Current assets 2620.99 Current ratio = ----------------= ------------- = 1.73:1 Current Liabilities 1508.24 Analysis -From the analysis, we can see that for CIPLA the current assets are 2.28 times than the current liabilities and in Ranbaxy the current assets are 1.73 times the current liability. The current ratio of Cipla is Higher but both the companies can pay off their loans since the current ratio is higher than the industry average i.e 1.63.. The reason for

such stability in both the companies are that they are not investing remarkably on assets and not making any huge loan or financing from outside. .Quick Ratio is another name for the "Acid Test Ratio". It is used to measure how easily a company could be liquidated, and therefore help financial institutions decide upon how credit worthy the company is. It is a liquidity indicator that further refines the current ratio by measuring the amount of the most liquid current assets there are to cover current liabilities. The quick ratio is more conservative than the current ratio because it excludes inventory and other current assets, which are more difficult to turn into cash. Therefore, a higher ratio means a more liquid current position. Calculations of Ratio: Cipla Current assets-Stocks 1. Quick ratio = ---------------------------Current Liabilities Calculations of Ratio: Ranbaxy Current assets-Stocks Quick ratio = ---------------------------Current Liabilities 2620.99 758.16 = ----------------------1508.24 = 1.23:1 2292.28-706 = ------------------ = 2.28:1 1006.15

Analysis - From the analysis, we can see that for CIPLA the current assets are 2.28 times than the current liabilities and in Ranbaxy the current assets are 1.23 times the current liability. The current ratio of Cipla is Higher but both the companies can pay off their loans since the current ratio is higher than the industry average i.e 1.

Profitability Ratios
Profitability ratios reflect the overall performance of the business. Profit must be compared with other information to evaluate the firms profitability. There are 2 types of profitability ratios Profit margin ratios, which indicate the relationship between profit and sales. The important profit margin ratios are: Gross profit margin ratio Net profit margin ratio

Rate of return ratios, which examine the relationship between profit and investment. The important rate of return ratios are: -

Return on total assets Earning power Return on equity

Gross Profit ratio This ratio computes the margin earned by the firm after incurring manufacturing costs. It measures the efficiency of the production process and pricing policy of the firm. It is calculated as Gross Profit x Net sales Where Gross profit is the difference between Net Sales and Cost of Goods Sold The cost of goods sold takes into account costs of labour, material and manufacturing overheads. 100 %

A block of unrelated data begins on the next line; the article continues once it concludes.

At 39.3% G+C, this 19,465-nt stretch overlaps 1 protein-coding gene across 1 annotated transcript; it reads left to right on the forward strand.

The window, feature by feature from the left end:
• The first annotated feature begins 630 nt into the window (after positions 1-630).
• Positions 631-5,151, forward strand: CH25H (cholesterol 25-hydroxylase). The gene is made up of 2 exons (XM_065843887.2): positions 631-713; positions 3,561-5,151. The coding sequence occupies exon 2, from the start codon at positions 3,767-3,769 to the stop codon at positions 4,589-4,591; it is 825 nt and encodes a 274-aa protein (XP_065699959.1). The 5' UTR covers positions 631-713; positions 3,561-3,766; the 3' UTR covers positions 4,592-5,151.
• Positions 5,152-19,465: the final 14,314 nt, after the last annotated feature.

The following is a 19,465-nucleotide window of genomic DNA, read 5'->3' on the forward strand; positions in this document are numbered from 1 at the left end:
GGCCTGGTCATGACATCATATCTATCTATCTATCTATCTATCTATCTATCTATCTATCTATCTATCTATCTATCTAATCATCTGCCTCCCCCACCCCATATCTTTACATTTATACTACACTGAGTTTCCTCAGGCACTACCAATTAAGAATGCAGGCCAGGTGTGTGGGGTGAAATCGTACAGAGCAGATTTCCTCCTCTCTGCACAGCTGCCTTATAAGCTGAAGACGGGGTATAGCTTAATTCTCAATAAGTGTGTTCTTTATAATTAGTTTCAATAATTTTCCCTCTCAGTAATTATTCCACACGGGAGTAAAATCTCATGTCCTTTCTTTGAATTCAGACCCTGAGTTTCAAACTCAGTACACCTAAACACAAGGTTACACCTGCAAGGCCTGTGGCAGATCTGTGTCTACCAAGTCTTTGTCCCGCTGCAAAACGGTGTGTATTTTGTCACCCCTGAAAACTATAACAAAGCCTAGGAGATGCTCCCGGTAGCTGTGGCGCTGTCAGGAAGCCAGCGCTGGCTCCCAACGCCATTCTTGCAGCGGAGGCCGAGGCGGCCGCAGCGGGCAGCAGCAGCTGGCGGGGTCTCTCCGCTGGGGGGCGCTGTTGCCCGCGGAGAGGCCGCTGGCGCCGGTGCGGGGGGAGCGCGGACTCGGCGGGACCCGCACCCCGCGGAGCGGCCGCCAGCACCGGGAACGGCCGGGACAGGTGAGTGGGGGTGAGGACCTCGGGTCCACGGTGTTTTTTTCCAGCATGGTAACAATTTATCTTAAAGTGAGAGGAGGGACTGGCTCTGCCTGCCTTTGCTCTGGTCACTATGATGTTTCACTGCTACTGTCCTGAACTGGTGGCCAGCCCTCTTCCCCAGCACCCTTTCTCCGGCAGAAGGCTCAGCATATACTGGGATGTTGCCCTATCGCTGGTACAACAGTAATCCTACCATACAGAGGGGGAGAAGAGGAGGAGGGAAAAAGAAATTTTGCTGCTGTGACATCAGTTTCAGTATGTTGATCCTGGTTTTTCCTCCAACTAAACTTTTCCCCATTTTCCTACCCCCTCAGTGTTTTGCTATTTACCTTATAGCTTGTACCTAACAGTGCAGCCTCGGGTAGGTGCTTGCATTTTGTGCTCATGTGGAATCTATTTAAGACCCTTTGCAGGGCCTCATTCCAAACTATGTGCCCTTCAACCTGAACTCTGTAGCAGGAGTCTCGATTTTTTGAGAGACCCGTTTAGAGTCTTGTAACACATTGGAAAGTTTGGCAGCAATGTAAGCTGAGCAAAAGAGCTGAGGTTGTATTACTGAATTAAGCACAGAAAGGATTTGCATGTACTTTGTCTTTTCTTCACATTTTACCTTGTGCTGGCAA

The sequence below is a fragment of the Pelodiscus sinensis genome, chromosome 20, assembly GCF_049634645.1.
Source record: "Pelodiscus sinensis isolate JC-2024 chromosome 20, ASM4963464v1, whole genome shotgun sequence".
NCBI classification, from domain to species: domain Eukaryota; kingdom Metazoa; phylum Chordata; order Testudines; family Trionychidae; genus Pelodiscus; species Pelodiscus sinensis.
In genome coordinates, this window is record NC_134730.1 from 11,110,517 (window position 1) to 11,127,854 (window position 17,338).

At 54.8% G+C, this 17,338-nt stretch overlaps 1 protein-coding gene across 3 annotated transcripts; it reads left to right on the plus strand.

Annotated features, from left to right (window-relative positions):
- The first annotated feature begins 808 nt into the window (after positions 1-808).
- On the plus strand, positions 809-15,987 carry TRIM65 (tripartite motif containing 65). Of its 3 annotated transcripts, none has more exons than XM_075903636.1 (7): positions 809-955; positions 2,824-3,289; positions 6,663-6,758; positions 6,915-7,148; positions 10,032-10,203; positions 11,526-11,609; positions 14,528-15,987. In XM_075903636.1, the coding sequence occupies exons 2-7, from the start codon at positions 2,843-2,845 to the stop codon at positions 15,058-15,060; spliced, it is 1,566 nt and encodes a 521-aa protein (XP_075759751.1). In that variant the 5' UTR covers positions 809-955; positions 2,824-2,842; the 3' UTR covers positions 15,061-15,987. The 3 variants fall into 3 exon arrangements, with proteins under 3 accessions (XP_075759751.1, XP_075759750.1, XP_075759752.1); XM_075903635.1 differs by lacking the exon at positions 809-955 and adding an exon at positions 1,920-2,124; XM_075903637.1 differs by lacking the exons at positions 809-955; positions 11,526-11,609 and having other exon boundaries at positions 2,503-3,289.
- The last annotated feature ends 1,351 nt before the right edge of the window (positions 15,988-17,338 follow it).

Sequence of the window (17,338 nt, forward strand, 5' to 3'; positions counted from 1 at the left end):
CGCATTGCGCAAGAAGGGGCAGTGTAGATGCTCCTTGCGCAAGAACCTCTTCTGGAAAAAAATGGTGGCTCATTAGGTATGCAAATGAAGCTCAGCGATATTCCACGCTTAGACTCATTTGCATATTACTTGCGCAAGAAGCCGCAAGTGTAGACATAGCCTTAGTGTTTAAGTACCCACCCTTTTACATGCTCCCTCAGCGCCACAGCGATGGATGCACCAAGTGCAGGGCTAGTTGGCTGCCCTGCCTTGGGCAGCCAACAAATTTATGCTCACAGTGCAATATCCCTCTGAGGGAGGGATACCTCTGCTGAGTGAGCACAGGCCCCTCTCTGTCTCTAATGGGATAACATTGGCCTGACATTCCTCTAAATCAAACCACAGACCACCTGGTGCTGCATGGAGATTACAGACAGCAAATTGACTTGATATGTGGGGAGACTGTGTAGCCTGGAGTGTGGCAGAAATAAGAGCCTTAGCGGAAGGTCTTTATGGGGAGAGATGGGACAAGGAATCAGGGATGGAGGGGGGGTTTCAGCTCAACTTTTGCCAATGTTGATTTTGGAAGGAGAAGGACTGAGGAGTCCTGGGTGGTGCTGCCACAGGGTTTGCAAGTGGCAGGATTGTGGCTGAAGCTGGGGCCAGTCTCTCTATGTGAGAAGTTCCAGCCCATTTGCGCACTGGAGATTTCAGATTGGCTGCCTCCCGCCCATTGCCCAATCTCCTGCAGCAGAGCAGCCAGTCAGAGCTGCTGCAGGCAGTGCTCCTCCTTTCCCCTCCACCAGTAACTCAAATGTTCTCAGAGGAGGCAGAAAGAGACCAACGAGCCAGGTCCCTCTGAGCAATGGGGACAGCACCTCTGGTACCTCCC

Calculations of Ratio: Cipla Gross Profit Gross Profit ratio = -------------- *100 Net Sales Calculations of Ratio: Ranbaxy Gross Profit Gross Profit ratio = -------------- *100 Net Sales 4165.12 -3533.06 = ------------*100 = 4165.12 2981.35-2287.46 = ------------*100 = 2981.35

23.37%

15.17%

Analysis The gross profit of Cipla is much higher than that of Ranbaxy. Gross profit is the profit we earn before we take off any administration costs, selling costs and so on. So we should have a much higher gross profit margin than net profit margin

Net profit margin ratio

The net profit margin ratio gives the earnings available for shareholders as a percentage of net sales. It is calculated as Net profit Net sales x 100 %

It measures the overall efficiency of the firm in relation to production, administration, selling, financing, pricing and tax management. The gross and net profit margin ratios taken together provide an understanding of the firms cost and profit structure. It also helps identify the sources of the firms efficiency or inefficiency. Calculations of Ratio: Cipla Net Profit . Net Profit ratio = -------------- *100 Net Sales Calculations of Ratio: Ranbaxy Net Profit Net Profit ratio = -------------- *100 Net Sales 377.77 = ------------- *100 = 4165.12 599.85 = ------------- *100 = 2981.35 20.12%

9.06%

Analysis The Net profit of Cipla is higher than that of Ranbaxy. The gross and net profit margin ratios taken together provide an understanding of the firms cost and profit structure. It also helps identify the sources of the firms efficiency or inefficiency.so we can say tha Cipla is more efficient

Operating Profit Ratio

The operating margin is another measurement of managements efficiency. It compares the quality of a companys operations to its competitors. A business that has a higher operating margin than its industrys average tends to have lower fixed costs and a better gross margin, which gives management more flexibility in determining prices. This pricing flexibility provides an added measure of safety during tough economic times. Calculations of Ratio: Cipla Opr Profit Operating Profit ratio = ------------------*100 Net Sales Calculations of Ratio: Ranbaxy Opr Profit Operating Profit ratio = -----------------*100 Net Sales 632.06 = ------------* 100 = 15.17% 41659.2 693.89 = ------------* 100 = 23.27% 2981.35